MY FIRST LOVE, VOMIT, SHOULDER PADS, AND MORE

So the trip was crazy. I am now used to the fact that when I get out in public things go wrong, but this trip set the bar — this was where it all began.

Just a few months before I had gone on a trip to visit mum in Sydney and she had given me one of her old shirts. It was blue and had buttons — something I had no idea about — but they were “female” buttons, the wrong way around. And they also had shoulder pads. I wore this shirt to the airport thinking I was quite important, not really realising I could take them out, then at the line up for customs thinking, “Oh shit, they are gonna think I have drugs stored inside!” I fretted for ages while they processed us, then ripped them off and threw them away.

We arrived in the middle of the night in Christchurch. The father of the kid I was billeted to (someone called “Hamish”) picked me up. “Hamish” was presumably asleep and couldn’t be bothered. So having some random guy with a beard picking me up from the airport and taking me home would possibly be something that would not happen these days, but to me — I was ecstatic that I had a bed to go to. See “Hamish” was still a mystery to me. All the other kids in my group had had letters from their billet, but I had none. “Hamish” was already a lazy deadshit and I hadn’t even met him yet.

At the “Hamish” home I got to sleep in his bedroom, a small consolation, but one that made “Hamish” resent me.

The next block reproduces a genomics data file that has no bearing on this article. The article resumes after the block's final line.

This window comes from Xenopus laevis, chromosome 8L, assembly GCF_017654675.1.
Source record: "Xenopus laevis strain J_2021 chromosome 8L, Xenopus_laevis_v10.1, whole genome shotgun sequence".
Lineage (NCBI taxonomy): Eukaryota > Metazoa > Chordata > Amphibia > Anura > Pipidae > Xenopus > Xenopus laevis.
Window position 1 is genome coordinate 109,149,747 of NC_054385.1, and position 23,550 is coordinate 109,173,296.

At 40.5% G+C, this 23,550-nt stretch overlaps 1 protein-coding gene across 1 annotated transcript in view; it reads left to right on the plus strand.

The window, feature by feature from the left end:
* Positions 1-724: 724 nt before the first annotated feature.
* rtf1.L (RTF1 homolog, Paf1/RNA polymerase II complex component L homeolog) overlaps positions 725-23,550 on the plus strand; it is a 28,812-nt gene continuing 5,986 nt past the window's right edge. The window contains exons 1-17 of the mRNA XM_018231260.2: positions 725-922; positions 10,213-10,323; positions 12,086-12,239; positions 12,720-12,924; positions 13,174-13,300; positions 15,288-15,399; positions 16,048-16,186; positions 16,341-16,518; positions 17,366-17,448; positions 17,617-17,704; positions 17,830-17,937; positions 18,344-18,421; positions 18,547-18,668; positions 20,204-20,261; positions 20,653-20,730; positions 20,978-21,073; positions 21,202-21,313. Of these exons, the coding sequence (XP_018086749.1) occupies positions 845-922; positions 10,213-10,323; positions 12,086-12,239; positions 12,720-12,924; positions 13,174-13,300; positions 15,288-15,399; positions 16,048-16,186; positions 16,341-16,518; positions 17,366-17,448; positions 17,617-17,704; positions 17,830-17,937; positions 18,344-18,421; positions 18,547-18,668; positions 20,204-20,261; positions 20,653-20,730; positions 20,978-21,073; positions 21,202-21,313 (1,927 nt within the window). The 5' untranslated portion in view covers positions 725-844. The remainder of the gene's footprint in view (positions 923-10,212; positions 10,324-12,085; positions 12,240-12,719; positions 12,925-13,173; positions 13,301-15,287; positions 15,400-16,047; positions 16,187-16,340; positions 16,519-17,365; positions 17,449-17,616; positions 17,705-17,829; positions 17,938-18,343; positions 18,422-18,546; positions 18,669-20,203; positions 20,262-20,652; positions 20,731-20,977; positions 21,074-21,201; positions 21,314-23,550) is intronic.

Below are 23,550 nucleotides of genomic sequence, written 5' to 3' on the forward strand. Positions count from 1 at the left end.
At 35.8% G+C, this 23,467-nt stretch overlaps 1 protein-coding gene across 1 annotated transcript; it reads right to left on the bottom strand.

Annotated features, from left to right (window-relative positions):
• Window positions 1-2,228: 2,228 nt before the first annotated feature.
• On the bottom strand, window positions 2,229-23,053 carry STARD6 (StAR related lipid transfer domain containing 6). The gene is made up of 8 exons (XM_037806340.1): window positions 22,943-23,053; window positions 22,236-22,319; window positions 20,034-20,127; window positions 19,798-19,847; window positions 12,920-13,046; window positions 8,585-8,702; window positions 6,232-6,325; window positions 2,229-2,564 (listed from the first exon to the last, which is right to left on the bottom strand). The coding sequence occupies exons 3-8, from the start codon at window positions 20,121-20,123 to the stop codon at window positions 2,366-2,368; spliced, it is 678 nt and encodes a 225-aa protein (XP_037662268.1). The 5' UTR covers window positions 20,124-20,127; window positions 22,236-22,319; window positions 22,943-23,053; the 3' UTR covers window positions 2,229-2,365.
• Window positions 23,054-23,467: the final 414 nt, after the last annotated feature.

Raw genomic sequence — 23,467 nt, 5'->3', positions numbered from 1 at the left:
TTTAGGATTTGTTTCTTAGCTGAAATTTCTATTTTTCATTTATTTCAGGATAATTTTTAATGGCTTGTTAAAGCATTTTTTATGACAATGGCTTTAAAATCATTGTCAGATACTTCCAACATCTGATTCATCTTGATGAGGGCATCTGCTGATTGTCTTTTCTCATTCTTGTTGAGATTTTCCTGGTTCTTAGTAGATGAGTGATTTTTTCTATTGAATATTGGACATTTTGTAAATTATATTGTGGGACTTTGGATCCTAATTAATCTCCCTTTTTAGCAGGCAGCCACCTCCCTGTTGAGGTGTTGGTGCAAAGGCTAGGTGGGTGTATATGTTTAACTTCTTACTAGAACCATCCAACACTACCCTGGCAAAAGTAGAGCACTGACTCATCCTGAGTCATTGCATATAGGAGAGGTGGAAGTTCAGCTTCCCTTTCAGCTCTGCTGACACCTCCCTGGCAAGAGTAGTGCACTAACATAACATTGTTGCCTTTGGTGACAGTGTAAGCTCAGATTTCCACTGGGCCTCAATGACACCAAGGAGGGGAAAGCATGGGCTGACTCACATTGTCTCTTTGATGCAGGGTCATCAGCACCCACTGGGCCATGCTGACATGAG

The next day we went to Heaton School and we rubbed noses (our ethic education) and had this big rock star reception at the school assembly. Then we went on a bus trip to some hills outside Christchurch with the whole of our reciprocal grade 7 Heaton class. But on the way home I got horribly motion-sick. And the bus stopped for me at one point and I walked out onto the road verge in front of everyone and felt like a complete douchecanoe — but even though I felt awful — I couldn’t vom. Meanwhile I could feel the vibe on the bus from the nationals — Aussies are such weaklings.

Then the bus driver said as we drove on, “Stay up the front with me, that always helps.” I proved him wrong. About 30 minutes later, while being stuck up there standing at the front of the bus like a statue of ridiculousness — I projectile-vommed all over the entrance to the bus, all the way down the stairs, and then vommed some more a bit later. I really made an impression on our new compatriots as they vainly tried to step over my epic-vomit.

RAEWIN

But later that all seemed to be forgotten when this girl started talking to me. She was beautiful too — way out of my league. And I resorted to running away from her, just cause I was so embarrassed a woman would show any interest in me. But then she chased me! And she was a good runner!